Online dating: How to help scam-proof your love life

Online dating has become a popular way to meet someone special, but people are not always who they say they are — or even real. Here’s how to protect your heart and wallet.

Is there anything more romantic than searching for love on the apps — only to find yourself swapping sweet nothings with a bot?

As if it wasn’t already tricky enough to find “the one’’, dating apps are now being infiltrated by people who don’t even have a pulse, let alone a real personality.

And while these bot suitors might be trying to steal your heart and presumably your bank account details, it’s got to be said they’re a little stiff on the small talk.

I know this because I found myself chatting with a handsome-looking chap — “chap-bot’’ if you will — on Tinder.

Chatting up the “chap-bot’’

“Hello! What’s up, Timothy?” I ask.

Admittedly not the most compelling opener, but I already suspect he is not of the human variety and I’m up for some giggles.

“I’m fine, beautiful girl, nice to meet you,” Timothy says.

“Let me introduce myself. I am from Charleroi, Belgium, and I have been in Australia for five years. And you?”

I respond with tongue firmly in cheek.

“Please Timothy, allow me to introduce myself also. I am Larissa, originally from Melbourne, Australia. I like surfing, writing and ChatGPT.

“My greatest wish is to find a husband on Tinder.”

As the conversation stutters on, Timothy notes that we have the same ideas and interests.

Handily, he has dual citizenship, and adores the Australian way of life.

“I have family in Australia. I love my job and I will always live here,” he declares.

Timothy wants to find someone with similar interests and values, build a friendship, “and then I want us to be together”.

Did I mention he’s a cryptocurrency investor?

At this point, I decide it’s time to scare the bot into action and suggest a real-life meeting.

However, Timothy says he would like to continue getting to know each other first, by moving the chat across to WhatsApp.

“Let’s get out of here and see what happens, what do you think?” he offers cheekily.

Sadly for Timothy, I decide things have run their course and hit delete, before reporting him to Tinder.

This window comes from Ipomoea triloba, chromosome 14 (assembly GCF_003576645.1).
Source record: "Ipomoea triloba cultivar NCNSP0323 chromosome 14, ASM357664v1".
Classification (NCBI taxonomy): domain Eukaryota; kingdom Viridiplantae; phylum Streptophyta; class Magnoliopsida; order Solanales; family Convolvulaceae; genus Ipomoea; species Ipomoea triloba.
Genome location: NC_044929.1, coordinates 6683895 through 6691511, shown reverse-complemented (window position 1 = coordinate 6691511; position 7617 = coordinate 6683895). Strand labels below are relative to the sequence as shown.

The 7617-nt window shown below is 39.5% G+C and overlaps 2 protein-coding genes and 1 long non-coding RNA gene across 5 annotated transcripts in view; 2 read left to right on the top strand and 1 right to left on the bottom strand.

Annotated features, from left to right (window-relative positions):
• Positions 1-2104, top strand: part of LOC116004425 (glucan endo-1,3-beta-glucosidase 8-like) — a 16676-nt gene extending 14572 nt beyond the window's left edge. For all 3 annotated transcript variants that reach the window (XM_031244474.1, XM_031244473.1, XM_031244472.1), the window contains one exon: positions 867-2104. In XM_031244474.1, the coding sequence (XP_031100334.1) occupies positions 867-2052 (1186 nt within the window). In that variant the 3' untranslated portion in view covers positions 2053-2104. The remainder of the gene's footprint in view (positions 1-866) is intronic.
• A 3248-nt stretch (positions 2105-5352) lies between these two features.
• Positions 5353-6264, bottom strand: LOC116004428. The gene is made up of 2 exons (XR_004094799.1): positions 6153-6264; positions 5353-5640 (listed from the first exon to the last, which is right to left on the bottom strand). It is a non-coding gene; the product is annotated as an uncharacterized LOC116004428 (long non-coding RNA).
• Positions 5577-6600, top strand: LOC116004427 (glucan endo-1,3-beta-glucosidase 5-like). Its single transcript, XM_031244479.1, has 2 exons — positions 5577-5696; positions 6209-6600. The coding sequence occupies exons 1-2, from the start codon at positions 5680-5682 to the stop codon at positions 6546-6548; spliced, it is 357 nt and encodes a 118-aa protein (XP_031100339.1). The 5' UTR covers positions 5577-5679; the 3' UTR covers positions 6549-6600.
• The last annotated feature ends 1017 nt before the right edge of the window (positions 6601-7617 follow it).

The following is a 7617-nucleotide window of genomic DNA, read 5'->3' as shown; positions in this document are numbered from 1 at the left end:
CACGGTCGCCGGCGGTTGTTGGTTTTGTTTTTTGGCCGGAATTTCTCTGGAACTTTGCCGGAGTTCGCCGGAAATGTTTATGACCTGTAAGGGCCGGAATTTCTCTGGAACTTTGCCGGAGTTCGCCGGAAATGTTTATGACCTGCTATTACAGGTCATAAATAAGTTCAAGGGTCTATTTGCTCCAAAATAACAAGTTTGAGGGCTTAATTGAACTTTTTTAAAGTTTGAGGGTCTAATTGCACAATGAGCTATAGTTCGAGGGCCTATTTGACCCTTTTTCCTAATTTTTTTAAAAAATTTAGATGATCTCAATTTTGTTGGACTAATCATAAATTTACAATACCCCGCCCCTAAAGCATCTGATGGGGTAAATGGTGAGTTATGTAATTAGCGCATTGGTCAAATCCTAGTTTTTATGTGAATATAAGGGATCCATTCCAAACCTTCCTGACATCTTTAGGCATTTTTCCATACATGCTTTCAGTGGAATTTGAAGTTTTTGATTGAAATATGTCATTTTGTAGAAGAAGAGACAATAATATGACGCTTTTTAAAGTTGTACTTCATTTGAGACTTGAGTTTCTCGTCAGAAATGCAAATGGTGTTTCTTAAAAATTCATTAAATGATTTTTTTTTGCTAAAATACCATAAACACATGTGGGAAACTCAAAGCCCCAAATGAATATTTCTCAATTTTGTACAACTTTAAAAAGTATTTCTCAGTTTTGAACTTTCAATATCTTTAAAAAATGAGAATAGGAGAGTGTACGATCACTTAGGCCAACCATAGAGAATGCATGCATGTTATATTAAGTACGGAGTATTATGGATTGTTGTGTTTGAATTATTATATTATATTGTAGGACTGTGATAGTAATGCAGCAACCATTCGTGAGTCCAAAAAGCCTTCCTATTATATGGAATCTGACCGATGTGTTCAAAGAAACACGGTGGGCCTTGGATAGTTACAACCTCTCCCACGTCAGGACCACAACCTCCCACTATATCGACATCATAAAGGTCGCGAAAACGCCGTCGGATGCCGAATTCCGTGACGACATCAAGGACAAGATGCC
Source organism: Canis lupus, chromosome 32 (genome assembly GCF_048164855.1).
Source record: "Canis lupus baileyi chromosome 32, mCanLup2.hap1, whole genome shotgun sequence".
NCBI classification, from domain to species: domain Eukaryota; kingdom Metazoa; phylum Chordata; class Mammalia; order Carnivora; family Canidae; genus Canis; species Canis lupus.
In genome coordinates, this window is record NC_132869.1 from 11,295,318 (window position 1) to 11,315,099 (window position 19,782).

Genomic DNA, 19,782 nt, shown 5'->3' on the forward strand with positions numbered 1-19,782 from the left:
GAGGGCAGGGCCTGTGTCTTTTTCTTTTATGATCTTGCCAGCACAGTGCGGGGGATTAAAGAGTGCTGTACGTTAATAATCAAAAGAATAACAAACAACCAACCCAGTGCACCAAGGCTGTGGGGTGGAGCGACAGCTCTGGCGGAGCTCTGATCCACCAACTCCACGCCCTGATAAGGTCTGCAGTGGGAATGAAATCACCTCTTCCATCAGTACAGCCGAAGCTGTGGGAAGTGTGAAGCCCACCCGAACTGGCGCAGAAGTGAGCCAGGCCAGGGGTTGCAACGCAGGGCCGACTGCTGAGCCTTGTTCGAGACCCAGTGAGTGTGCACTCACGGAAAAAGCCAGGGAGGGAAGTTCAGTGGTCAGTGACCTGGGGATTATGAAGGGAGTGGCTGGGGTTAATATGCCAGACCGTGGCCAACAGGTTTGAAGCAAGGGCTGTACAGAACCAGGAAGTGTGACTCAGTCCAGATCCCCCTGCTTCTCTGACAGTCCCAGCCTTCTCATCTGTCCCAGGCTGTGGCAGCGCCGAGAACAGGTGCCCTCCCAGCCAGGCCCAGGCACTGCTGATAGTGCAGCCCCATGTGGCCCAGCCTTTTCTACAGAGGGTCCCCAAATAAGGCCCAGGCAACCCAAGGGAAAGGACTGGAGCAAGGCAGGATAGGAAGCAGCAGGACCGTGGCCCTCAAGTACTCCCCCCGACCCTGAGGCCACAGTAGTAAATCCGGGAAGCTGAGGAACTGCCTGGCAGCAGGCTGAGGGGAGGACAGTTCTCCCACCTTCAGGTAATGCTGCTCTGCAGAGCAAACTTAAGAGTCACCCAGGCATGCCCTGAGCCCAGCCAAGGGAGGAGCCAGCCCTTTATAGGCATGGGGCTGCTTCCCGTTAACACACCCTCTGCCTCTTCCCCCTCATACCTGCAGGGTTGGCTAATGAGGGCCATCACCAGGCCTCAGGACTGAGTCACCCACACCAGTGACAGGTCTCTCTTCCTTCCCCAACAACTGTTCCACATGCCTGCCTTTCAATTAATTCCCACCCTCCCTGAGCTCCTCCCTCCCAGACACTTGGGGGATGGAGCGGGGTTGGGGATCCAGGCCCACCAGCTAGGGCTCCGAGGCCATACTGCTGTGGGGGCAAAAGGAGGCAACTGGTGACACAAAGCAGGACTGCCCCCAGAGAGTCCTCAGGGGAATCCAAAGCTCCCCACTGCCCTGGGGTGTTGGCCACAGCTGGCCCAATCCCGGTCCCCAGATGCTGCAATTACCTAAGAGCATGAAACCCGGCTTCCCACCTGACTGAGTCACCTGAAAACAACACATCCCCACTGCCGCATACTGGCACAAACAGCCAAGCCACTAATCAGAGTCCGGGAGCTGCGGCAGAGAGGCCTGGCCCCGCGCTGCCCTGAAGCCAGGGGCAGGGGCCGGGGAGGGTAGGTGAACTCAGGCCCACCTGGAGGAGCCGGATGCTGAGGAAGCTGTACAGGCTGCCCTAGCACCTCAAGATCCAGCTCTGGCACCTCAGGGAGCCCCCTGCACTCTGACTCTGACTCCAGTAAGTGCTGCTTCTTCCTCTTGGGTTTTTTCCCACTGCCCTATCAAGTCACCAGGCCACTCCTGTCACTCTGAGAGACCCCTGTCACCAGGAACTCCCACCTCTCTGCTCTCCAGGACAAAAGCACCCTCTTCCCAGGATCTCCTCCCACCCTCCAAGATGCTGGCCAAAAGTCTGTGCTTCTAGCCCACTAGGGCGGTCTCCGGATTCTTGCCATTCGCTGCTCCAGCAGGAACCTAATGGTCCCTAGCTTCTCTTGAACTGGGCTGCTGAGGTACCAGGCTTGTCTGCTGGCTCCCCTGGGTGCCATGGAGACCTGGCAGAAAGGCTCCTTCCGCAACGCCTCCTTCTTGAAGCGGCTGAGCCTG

But it got me wondering: Are there bots out there with a smoother line of chat than clunky old Timothy?

How to report dating and romance scams

The Scamwatch division of the Australian Competition and Consumer Commission (ACCC) says dating and romance scams are among the most common type of scams reported.

While it doesn’t have specific data on the use of bots, the ACCC received 2784 reports of dating scams between January 1 and September 10 last year, totalling almost $25 million in losses.

ACCC National Anti-Scam Centre executive general manager Heidi Snell says there are some common signs of romance scams, such as your suitor being unable to meet in person or needing help with a crisis.

They often try to evoke empathy and claim to be financially stable but ask for money — with fake reasons such as needing money to finalise a deal or escape their country.

If you find yourself being chatted up by a bot, Tinder advises taking swift action.

“We strongly encourage users to report any suspicious behaviour to us directly so we are able to identify, stop and remove these criminals,” a Tinder spokesperson says.

What to do if you suspect a scammer

There are some specific warning signs to watch out for when it comes to bots, including the fact that they’re rarely offline, Heidi says.

They will also often repeat your question back as a way to confirm they have understood.

“Responses by bots are often returned in a quicker time than a human would take to think and type,” Heidi says.

“The topic of conversation only changes if you change it.

“The bot won’t think up new conversation threads.”

What is being done to crack down on dating scams

While Tinder isn’t the only dating app being gatecrashed by bots, its parent company, Match Group, is employing a range of strategies to try to stamp them out.

Between January and March last year, it removed almost five million bots and spam accounts from its sites, which include Tinder,, OkCupid and others.

“We have a zero-tolerance policy for this type of behaviour and are constantly investing in ways to keep users safe while they’re using Tinder — including a robust suite of safety features and in-app safety education, fraud detection technology and working directly with law enforcement when needed,” the Tinder spokesperson says.

At the time of writing, Tinder was testing a new ID verification process, and had released video selfie functionality to enhance an existing photo verification feature.

Users are also encouraged to read the safety tips in Tinder’s School of Swipe and its Dating Safety Guide.

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Written by Larissa Ham.